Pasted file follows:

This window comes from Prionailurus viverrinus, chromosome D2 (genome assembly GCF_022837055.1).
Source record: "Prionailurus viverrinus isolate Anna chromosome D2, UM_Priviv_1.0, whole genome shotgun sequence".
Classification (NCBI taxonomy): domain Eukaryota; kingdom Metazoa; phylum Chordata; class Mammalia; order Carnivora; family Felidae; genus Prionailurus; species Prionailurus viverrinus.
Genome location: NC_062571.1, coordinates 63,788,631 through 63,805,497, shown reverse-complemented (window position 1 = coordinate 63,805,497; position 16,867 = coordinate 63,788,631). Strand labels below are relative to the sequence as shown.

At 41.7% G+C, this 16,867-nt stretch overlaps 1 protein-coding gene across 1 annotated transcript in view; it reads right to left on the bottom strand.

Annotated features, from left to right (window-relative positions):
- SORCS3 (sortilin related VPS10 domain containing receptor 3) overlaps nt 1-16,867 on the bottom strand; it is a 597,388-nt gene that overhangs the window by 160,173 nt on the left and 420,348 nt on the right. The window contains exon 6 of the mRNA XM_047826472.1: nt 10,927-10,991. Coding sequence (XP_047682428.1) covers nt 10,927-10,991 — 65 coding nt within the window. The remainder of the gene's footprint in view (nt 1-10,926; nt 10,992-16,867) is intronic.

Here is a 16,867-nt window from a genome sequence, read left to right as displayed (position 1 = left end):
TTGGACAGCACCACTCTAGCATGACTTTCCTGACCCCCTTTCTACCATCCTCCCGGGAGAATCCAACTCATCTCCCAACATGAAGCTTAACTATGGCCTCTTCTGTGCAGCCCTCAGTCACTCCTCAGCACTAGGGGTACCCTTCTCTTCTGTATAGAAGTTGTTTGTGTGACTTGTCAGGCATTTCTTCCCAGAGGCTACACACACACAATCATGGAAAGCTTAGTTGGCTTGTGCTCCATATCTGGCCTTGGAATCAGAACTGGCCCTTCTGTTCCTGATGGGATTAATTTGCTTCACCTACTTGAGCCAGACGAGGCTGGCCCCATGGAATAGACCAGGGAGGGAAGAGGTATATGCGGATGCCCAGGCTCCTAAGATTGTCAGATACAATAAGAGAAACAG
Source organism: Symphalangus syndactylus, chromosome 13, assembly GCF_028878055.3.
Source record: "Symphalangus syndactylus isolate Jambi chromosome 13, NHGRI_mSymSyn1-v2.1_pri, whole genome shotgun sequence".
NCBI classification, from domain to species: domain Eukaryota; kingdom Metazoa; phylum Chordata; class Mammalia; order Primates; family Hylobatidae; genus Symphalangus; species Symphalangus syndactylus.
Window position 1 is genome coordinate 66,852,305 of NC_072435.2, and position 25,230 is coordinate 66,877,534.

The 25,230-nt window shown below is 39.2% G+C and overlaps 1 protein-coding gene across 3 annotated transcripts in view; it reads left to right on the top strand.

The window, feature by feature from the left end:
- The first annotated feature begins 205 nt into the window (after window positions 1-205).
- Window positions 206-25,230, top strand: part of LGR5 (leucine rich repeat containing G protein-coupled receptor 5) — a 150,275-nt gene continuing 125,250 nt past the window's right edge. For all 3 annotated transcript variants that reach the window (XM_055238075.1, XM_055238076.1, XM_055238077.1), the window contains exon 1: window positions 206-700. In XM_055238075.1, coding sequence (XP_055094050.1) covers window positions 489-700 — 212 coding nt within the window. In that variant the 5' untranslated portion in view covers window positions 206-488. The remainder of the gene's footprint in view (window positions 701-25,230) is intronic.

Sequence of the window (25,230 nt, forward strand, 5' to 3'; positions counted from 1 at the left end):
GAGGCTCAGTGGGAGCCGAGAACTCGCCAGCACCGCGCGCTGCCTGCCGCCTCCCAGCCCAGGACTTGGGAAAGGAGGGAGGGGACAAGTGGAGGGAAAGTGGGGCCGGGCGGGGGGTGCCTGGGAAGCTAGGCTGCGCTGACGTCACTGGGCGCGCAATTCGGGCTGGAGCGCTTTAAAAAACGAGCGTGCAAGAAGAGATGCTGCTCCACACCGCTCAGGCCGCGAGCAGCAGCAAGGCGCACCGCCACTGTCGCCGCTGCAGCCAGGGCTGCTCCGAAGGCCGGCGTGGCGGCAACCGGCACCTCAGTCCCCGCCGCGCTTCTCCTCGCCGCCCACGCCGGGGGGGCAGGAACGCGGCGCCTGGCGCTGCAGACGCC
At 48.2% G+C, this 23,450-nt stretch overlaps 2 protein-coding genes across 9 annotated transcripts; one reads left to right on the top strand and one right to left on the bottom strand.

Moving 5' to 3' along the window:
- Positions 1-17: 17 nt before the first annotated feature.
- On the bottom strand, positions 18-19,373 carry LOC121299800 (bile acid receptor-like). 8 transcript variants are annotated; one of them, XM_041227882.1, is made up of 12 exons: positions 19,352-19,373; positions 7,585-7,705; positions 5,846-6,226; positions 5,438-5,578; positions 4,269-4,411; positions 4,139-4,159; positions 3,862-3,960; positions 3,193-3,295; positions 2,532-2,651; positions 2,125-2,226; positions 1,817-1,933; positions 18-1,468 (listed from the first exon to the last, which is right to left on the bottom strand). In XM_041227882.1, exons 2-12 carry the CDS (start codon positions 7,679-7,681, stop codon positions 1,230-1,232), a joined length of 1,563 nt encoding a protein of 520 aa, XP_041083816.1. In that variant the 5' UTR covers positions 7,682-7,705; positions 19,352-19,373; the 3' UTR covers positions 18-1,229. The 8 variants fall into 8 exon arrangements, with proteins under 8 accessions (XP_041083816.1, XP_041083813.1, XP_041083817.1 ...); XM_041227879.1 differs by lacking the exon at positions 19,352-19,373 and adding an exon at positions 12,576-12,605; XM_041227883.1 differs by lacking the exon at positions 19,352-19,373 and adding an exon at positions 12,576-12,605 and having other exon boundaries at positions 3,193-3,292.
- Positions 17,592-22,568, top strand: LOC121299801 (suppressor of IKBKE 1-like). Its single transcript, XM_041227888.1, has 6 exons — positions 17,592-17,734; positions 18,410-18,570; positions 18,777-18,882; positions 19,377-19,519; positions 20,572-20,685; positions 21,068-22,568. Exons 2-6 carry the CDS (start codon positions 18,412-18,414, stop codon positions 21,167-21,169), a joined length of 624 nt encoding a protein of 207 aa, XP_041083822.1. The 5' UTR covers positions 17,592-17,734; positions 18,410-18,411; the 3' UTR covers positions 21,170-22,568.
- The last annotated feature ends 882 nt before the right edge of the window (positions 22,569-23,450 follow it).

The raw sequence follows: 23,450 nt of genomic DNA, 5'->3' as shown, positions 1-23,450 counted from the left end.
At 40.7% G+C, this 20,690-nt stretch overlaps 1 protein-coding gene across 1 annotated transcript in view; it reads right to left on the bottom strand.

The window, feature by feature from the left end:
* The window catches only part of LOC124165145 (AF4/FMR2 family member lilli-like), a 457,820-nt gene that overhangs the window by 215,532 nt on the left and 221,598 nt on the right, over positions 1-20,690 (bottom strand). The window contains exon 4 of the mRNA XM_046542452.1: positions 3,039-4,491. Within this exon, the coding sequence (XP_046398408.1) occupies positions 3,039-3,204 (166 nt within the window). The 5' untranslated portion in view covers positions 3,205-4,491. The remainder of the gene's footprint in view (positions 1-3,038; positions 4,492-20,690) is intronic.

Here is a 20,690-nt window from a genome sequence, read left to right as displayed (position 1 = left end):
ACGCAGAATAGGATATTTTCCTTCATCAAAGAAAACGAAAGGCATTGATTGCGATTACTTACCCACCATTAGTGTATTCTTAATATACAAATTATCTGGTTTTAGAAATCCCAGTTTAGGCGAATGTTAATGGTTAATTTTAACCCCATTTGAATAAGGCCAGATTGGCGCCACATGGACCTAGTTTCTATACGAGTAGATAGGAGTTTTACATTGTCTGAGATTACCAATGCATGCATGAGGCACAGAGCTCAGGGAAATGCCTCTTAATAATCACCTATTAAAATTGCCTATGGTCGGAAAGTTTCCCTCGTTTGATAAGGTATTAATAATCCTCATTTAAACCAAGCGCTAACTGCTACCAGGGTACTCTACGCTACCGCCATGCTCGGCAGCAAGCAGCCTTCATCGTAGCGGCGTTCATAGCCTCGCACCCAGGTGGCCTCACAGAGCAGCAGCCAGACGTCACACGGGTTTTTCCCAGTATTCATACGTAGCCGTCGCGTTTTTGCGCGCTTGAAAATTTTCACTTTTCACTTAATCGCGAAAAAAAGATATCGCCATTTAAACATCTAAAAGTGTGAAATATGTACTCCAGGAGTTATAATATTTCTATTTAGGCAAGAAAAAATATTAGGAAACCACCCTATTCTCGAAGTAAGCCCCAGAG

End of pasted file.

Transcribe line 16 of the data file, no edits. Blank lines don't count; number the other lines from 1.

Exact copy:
- The first annotated feature begins 205 nt into the window (after window positions 1-205).